To begin, any of you who have read my reviews about novel series in which each book does not stand alone will know how much I hate cliffhangers. And MINRS definitely has a cliffhanger. The last three words. That is all it took. Up until that point, I thought I knew where it was going. Thank you, Mr. Sylvester. No, I take that back. Or maybe not, as up until those three words, MINRS is one of the most gripping YA space novels I have read in a long, long while.

When I first read the description, I thought “ Well, that concept seems a bit derivative…” but I was very wrong. The dust-jacket flap tells us that

Earth is running out of resources, so Melming Mining looks to space and launches the Great Mission to Perses, the newest planetoid in the solar system. It’s humanity’s only hope for survival. … Christopher and a small group of young survivors are forced into the maze of mining tunnels below the surface of Perses. The kids run. They hide. But can they survive?

Space exploration and settlement as “humanity’s only hope for survival,” of course, is not a new concept, nor is having a group of teenagers separated from their adults in order to save humanity; but in MINRS, interesting scientific concepts couple with strong, consistent characters to create an unpredictable plot that holds us in thrall.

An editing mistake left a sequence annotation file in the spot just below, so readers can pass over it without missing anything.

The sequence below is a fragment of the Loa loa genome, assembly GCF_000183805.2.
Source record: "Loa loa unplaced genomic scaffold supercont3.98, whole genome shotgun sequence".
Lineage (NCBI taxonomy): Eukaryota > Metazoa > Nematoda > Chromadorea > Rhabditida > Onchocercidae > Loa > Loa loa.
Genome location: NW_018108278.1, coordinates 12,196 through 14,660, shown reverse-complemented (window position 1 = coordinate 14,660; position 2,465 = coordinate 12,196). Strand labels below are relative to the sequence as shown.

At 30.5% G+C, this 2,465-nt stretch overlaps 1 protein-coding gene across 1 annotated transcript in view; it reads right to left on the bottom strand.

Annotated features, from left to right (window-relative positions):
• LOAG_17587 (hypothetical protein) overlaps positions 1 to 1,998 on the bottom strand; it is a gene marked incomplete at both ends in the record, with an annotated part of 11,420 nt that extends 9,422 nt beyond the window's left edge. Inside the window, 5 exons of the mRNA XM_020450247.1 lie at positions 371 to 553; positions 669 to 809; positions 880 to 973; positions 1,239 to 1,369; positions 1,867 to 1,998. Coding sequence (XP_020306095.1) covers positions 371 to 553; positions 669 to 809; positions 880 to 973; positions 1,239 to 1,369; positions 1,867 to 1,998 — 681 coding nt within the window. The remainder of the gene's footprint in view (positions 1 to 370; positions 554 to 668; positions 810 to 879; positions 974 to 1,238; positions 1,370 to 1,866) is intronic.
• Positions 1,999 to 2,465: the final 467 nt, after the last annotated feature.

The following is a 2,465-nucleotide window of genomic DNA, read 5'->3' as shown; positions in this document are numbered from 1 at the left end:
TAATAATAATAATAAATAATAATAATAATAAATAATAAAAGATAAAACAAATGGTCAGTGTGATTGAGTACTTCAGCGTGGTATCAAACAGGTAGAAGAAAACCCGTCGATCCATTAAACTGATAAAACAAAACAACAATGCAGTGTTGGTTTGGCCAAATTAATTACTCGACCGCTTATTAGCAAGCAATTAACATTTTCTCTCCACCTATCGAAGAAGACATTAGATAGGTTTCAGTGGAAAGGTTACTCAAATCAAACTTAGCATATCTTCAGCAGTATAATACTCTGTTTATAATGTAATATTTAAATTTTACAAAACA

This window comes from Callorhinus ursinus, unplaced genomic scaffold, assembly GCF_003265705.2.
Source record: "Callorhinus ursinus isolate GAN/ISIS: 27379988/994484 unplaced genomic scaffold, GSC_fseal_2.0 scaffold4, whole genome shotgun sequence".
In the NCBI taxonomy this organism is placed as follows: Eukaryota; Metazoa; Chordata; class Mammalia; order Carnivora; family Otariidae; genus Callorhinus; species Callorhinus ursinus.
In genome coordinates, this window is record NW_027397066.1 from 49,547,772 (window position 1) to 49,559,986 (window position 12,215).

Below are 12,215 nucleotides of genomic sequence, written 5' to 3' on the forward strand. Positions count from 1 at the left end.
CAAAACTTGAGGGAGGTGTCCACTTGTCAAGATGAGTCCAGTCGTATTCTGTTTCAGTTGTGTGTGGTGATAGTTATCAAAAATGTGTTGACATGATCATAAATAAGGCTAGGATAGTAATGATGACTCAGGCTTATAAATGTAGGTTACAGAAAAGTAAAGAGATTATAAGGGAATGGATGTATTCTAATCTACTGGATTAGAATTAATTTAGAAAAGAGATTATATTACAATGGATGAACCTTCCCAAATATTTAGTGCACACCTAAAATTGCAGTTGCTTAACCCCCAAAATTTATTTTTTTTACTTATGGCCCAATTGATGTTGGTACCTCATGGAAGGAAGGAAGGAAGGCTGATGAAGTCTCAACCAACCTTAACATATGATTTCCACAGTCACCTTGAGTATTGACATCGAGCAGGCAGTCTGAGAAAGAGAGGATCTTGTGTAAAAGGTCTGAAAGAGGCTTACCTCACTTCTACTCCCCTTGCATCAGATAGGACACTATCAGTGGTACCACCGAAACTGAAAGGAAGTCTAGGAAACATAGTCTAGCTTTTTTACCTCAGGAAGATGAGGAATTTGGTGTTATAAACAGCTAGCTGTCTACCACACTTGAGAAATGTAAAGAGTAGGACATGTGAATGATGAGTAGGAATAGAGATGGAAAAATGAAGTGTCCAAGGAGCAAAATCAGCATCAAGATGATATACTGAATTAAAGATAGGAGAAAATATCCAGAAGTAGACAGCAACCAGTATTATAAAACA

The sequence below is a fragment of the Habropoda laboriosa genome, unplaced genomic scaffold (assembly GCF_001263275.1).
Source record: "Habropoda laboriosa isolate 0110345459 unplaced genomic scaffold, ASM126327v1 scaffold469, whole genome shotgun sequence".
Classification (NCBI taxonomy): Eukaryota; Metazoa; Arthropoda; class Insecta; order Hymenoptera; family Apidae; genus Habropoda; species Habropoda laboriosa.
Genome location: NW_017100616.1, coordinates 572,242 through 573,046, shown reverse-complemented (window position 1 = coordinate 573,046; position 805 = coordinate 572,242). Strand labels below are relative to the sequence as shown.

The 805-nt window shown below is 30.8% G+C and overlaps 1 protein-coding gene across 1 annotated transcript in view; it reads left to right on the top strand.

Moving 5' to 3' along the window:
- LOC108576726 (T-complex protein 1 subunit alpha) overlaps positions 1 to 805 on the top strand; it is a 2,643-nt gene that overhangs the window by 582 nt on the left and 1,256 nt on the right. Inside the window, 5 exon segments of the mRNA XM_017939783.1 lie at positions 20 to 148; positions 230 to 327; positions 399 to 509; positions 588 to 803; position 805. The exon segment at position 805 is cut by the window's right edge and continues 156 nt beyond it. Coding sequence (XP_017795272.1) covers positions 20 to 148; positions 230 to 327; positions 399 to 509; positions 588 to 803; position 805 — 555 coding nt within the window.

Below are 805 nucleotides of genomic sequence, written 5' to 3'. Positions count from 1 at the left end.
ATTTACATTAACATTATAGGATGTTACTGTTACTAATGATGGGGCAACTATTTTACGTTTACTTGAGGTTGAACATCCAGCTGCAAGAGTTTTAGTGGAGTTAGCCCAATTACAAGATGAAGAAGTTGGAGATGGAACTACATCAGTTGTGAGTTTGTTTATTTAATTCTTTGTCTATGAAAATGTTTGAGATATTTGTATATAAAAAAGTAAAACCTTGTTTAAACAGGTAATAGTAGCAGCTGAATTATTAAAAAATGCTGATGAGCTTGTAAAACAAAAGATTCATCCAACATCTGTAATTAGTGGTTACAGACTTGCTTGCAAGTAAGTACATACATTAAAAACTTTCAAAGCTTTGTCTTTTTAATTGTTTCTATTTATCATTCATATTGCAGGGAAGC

The novel opens with a tension in the small community fuelled by the upcoming Blackout, a two-month period when the sun will lie between Perses and the Earth, causing not total darkness but a full communication blackout. To assuage anxieties, the adults are convinced to throw a “Blackout party,” which goes really well… until it doesn’t. Instead of fireworks to mark the moment blackout is complete, bombs are hurled down from the sky above them, decimating the terra-formed field. Then the more accurate energy-pulse bullets rain down, killing everyone they can reach. Christopher is one of the teenagers successfully pushed towards the mines, one of only a handful of survivors hidden from the mineral-ore raiders who believe they have annihilated the population. Christopher’s father makes him promise to keep the others safe, and tells him of a beacon placed deep inside the mines by a few of the more pragmatic adults. But the beacon will not work in the blackout; the teens must find a way to survive in the shell-damaged mines for the next two months.

That is the set-up for the action that follows: the running, hiding, and eventual pillaging of the “Landers” storeroom and sabotaging of their machinery. My description makes it sound way less innovative and impressive than it is. What really moves me is Sylvester’s insightful expression of the balances of power that develop amongst the teens, and the internal and external conflicts that inform that balance. Underlying more traditional explorations of the bildungsroman development of character is a sense of noblesse oblige: Chris and his best friend, Elena, discovering that their unique strengths create an obligation to use those strengths for the good of the group, regardless of individual desires. Again, my description makes it sound far more trite than the emotional depth Sylvester shows us. In the tunnels of Perses, Chris and his rag-tag fugitives (sorry, I had to) learn more than just how to survive: they learn some of the darker secrets of the company that created Perses and of what people—even those they admire—are capable of.